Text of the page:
Tam and Reddy (1996) adapted the stochastic noise theory for the prediction of broadband shock noise from rectangular nozzles. The flow and shock cell structure of supersonic rectangular jets is different from those of round jets. As noted out by Tam (1988), for rectangular nozzles with straight sidewalls, two different shock cell systems are set up in the flow. One is the familiar system formed outside the nozzle and the other one originates inside the nozzle, close to the nozzle throat. Because of the second shock cell system, broadband shock noise is generated even at the so-called design Mach number of the nozzle. So, an additional term was added to the expression for the shock cell strength, to account for the second shock cell system. Tam (1988) had already developed a vortex sheet model for the description of the shock cell spacing from elliptic and rectangular jets. This expression was modified empirically to account for the finite thickness of the mixing layer. Furthermore, the convection velocity of the large-scale structures was changed to be 0.55Uj, instead of the typical value of 0.7Uj used for circular jets. With these modifications, good agreement with the measurements of Ponton et al. (1986) was shown for rectangular nozzles with different aspect ratios.
The primary difficulty with the stochastic broadband shock noise theory is that it does not provide a connection to the flow. So, calculations for different geometries requires a reformulation of the model parameters. To overcome this difficulty, Morris and Miller (2010) developed a broadband shock-associated noise (BBSAN) model that uses input from RANS CFD calculations to provide the properties of the shock cell structure and the characteristic scales of the turbulence. The model is formulated as an acoustic analogy based on the linearized Euler equations. The far field pressure is determined from a convolution of the equivalent source terms and the vector Green’s function for the linearized Euler equations. In the first version of the model the effects of mean flow refraction were neglected, since BBSAN radiation occurs primarily towards smaller inlet angles or towards the sideline. The evaluation of the spectral density depends on a model for the shock cell structure and the second order two-point velocity correlation of the turbulence. Note that it is the fourth order cross correlation of the velocity that is needed for the source modeling of fine-scale turbulence noise in the traditional acoustic analogy framework. In addition, the shock cell structure is represented by its axial wavenumber spectrum. In this way the model has much in common with Tam (1987).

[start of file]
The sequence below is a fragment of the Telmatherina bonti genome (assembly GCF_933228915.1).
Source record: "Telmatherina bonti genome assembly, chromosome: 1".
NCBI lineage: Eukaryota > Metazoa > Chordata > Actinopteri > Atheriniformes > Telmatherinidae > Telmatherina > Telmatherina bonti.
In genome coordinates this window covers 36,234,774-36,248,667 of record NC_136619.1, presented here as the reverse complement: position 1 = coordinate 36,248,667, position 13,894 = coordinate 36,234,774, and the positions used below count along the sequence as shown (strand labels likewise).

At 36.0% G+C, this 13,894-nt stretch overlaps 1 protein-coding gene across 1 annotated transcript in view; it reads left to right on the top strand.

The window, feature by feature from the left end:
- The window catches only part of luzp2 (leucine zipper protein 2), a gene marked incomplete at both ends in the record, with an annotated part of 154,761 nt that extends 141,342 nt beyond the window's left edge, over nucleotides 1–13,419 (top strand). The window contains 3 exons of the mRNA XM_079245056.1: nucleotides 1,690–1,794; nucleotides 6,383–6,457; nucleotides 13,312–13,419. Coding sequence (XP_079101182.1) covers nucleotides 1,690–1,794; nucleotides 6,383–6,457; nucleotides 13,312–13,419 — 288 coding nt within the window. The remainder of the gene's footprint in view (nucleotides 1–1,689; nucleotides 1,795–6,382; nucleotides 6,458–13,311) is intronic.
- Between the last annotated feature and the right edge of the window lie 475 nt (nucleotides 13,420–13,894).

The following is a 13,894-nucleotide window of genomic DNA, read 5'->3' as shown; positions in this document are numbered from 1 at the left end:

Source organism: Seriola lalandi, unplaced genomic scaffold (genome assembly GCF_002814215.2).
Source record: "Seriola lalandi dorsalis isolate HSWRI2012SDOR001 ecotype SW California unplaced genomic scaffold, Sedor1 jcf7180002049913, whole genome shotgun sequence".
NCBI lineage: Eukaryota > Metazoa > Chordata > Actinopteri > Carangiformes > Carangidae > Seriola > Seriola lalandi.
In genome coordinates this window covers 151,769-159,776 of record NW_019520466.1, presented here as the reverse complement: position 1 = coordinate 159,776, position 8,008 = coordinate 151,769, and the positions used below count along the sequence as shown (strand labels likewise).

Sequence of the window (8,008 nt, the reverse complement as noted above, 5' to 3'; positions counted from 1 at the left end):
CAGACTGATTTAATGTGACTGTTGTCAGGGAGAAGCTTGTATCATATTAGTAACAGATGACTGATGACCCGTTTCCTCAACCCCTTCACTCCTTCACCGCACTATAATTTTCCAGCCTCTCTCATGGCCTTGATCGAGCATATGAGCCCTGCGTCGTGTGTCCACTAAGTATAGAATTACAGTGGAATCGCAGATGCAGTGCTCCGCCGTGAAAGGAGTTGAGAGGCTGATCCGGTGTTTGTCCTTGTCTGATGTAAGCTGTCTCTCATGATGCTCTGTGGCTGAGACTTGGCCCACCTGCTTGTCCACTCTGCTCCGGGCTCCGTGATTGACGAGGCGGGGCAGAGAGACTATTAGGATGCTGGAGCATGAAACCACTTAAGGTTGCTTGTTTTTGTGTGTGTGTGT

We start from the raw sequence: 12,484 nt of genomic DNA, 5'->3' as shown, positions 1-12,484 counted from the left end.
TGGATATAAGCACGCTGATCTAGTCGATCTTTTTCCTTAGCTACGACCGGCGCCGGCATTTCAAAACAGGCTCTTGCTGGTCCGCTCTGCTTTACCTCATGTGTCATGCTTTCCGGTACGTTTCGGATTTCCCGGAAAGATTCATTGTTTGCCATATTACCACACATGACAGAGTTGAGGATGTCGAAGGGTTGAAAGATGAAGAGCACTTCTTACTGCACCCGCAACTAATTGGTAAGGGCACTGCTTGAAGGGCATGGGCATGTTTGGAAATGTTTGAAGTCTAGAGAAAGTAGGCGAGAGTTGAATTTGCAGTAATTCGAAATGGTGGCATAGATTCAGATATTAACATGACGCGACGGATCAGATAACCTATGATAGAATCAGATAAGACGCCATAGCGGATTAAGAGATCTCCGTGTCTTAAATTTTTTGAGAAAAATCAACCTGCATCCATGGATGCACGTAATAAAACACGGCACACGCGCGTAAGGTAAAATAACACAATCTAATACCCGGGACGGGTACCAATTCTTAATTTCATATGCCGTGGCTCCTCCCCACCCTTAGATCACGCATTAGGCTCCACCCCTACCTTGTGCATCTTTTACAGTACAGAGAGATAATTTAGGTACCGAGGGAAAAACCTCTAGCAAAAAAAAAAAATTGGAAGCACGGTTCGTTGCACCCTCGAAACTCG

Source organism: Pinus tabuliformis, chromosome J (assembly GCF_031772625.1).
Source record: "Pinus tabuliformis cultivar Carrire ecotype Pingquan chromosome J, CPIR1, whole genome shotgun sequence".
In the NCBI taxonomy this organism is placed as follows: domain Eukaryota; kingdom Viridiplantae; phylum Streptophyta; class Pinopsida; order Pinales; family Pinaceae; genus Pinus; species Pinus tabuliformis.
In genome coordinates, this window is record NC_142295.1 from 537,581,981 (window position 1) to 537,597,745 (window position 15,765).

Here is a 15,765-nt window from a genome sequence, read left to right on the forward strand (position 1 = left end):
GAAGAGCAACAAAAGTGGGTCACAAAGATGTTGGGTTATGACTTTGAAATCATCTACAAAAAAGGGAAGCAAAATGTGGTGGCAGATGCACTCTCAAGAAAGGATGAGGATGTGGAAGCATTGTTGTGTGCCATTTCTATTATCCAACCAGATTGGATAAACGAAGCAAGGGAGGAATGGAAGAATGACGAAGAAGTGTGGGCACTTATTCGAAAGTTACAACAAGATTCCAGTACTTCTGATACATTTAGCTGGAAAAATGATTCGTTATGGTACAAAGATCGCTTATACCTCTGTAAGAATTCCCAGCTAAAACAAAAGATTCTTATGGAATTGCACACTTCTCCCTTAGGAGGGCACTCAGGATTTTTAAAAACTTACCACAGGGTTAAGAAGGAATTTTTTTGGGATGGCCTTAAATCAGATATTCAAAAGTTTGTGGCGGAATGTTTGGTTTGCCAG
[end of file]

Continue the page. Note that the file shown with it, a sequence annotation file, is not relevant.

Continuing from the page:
Calculations were presented by Morris and Miller (2010) for circular and rectangular jets using the same empirical parameters for all cases. Figure 17 shows a prediction for a circular convergent nozzle with Mj = 1.5 and Tt/Ta = 1.0. The observer is at an inlet angle of 60° at R/D = 100. The total BBSAN prediction is shown with the black line and compares well with measurements – especially in the peak BBSAN frequency range. Curves are also shown for the contribution to the total spectrum from the turbulence interaction with different peaks in the shock cell wavenumber spectrum. These interactions give multiple smaller peaks at higher frequencies, which are also seen in the measurements. The same parameters are used to predict the BBSAN for a rectangular jet with aspect ratio 1.75. This is shown in Figure 18. The agreement is very good. Note how the mixing noise overwhelms the BBSAN at small angles to the jet downstream axis in this case. This model has been extended to dual stream jets. In this case, the presence of the outer high speed fan stream does give rise to propagation effects. Miller and Morris (2011) consider dual stream jets operating off-design and include adjoint solutions to the vector Green’s function to account for refraction effects. It should be noted that Tam et al. (2009) has extended his model for the BBSAN peak frequencies for a dual stream jet.